In the 1990s, the scientific community in Hong Kong was becoming increasingly interested in the local pink dolphins. However, as no serious research had been done on them before, almost nothing was known about them and nobody in Hong Kong was qualified to study them. But, knowing that Lindsay was both familiar with the local marine environment and had relevant experience, her contacts from SWIMS invited her to come and do a PhD on the pink dolphins. Looking back, Lindsay credits her seal-wrangling years not only with getting this offer, but also with giving her the skills to carry out the work.
“I think I would have been utterly unable to conduct a PhD if I hadn’t spent two years in the field learning how to study wild animals as I did with the seal population” she remarks. “I’m also a little bit independent, which helps enormously.”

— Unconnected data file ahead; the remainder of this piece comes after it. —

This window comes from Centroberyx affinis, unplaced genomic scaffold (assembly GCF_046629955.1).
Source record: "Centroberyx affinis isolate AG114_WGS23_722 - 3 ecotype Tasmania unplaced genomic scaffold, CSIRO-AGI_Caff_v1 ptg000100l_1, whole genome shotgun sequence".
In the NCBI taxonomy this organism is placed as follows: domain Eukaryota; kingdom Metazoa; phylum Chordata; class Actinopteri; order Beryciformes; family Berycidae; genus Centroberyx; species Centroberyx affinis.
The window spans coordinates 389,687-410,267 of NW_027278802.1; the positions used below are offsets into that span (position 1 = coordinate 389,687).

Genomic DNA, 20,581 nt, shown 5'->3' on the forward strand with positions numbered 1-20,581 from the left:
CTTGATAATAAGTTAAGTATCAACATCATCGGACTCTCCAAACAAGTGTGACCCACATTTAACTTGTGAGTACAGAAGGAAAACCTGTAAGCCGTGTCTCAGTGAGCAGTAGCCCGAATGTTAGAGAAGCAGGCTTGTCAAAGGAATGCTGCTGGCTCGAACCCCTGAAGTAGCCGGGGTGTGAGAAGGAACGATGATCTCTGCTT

Making a Splash in Hong Kong
Lindsay arrived in Hong Kong in 1993 to begin her PhD (coincidentally, while fellow marine conservationist, Andy Cornish, was doing his) at HKU. From the beginning, she was well supported by her supervisor, the late Professor Brian Morton, who encouraged her to follow her passions when doing her research.
“He basically told me to go forth and choose what I wanted to study, but to come back in three years with a good PhD” she recalls.